In the midst of recording the oral histories of Partition witnesses in Karachi, Multan, Lahore, Islamabad, Swat, Buner and Peshawar, Sabeen was murdered for being in love and for raising her voice for the Baloch people, who are marginalised by the state. Qandeel Baloch was honour-killed by her own brother for daring to be an independent working woman from lower-middle class Punjabi family. Lala Rukh also passed away, and lastly, Asma Jahangir, our hero for children’s and minority’s rights, also breathed her last.
I’ve contributed close to 270 stories to The Archive, organized four seminars with several other story scholars and citizen historians, two in Lahore, one in Sukkur, and helped to organize one in Karachi. They are not just stories: they are subaltern narratives of history from people of all faiths, genders and socio-economic backgrounds. It hasn’t been easy getting there.
It’s tough to record a story when concerned elderly people in former positions of power tend to take vulgar liberties with you: verbally, by forcing you take your winter cap off to see your hair, or threatening to set dogs on you if you speak too loud for instance. These are issues we are not trained to deal with, but which we work out from personal experience – such as mine with a former elderly landlord. He had a photo of himself, giving a big fat hug to Zia ul Haq in his drawing room. There were no similar pictures of his wife, children or grandchildren. I witnessed this on the day Asma Jahangir had died. I lost a part of my sanity that day.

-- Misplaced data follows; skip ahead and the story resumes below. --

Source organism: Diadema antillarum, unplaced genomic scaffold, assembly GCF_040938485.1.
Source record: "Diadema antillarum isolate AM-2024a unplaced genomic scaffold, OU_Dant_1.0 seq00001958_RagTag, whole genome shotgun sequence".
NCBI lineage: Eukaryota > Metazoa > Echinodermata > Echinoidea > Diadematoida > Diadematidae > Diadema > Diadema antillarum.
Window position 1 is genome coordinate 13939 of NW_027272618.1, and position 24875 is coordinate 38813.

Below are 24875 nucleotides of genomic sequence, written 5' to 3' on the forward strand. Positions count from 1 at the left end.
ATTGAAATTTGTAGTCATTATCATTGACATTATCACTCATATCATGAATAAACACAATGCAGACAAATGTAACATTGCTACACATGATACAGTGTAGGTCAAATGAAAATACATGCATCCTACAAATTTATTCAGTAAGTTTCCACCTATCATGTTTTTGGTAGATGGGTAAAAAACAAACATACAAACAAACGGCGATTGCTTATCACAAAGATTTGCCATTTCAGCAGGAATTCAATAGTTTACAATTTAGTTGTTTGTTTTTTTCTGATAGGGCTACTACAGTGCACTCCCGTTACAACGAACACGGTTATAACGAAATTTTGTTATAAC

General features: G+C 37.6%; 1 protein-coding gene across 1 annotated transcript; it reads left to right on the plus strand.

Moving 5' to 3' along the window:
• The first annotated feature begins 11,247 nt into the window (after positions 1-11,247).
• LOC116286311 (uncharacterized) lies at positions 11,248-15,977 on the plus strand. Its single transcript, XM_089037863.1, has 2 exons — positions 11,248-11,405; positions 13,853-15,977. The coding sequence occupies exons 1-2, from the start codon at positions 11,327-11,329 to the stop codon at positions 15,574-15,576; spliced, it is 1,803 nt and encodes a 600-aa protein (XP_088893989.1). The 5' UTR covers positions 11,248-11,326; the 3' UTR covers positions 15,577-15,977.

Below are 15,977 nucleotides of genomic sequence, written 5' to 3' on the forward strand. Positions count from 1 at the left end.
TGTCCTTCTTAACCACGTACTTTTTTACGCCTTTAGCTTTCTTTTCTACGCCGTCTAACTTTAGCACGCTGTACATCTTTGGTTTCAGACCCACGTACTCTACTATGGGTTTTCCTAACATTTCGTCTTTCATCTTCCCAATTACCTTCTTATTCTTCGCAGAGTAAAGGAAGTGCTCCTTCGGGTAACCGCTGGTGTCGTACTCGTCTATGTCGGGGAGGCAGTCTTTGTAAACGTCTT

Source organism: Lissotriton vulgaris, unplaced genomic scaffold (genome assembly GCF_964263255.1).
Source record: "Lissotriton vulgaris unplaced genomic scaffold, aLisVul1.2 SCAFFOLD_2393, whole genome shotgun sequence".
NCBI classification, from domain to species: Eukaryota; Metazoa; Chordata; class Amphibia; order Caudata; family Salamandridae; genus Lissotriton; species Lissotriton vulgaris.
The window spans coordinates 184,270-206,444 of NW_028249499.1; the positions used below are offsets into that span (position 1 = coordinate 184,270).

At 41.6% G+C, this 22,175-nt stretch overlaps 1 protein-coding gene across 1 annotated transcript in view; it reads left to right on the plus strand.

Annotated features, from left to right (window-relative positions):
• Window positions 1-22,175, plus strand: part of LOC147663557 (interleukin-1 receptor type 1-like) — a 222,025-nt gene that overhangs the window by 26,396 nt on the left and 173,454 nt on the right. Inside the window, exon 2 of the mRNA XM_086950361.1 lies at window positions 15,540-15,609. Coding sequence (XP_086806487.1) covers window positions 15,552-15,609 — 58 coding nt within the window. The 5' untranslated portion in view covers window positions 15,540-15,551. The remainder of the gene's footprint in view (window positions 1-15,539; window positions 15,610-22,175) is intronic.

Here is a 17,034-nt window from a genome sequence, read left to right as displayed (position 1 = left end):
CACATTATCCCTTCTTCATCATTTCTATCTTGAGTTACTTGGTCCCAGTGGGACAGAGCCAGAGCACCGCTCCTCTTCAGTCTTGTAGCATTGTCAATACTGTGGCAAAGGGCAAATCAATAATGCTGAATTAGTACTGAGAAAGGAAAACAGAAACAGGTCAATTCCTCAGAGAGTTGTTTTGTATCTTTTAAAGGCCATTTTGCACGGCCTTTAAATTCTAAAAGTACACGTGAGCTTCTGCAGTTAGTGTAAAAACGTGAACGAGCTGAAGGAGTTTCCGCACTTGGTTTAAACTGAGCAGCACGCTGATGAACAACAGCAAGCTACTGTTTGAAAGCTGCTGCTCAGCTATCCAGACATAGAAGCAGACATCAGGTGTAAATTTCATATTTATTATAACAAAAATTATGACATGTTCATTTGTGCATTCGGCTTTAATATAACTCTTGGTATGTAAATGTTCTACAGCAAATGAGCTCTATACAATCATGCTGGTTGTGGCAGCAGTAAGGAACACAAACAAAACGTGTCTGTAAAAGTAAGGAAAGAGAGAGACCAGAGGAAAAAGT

This is my last year collecting stories with The Archive. I’m preparing to record my 300th. The timing couldn’t have been better. Spring began in Lahore with the Aurat March, with so many Urdu colloquial terms reclaimed by feminism’s younger champions from Lahore, Karachi and Islamabad. Hopefully, there will be fewer traumas and more dramas to deal with now, if my heart can take it.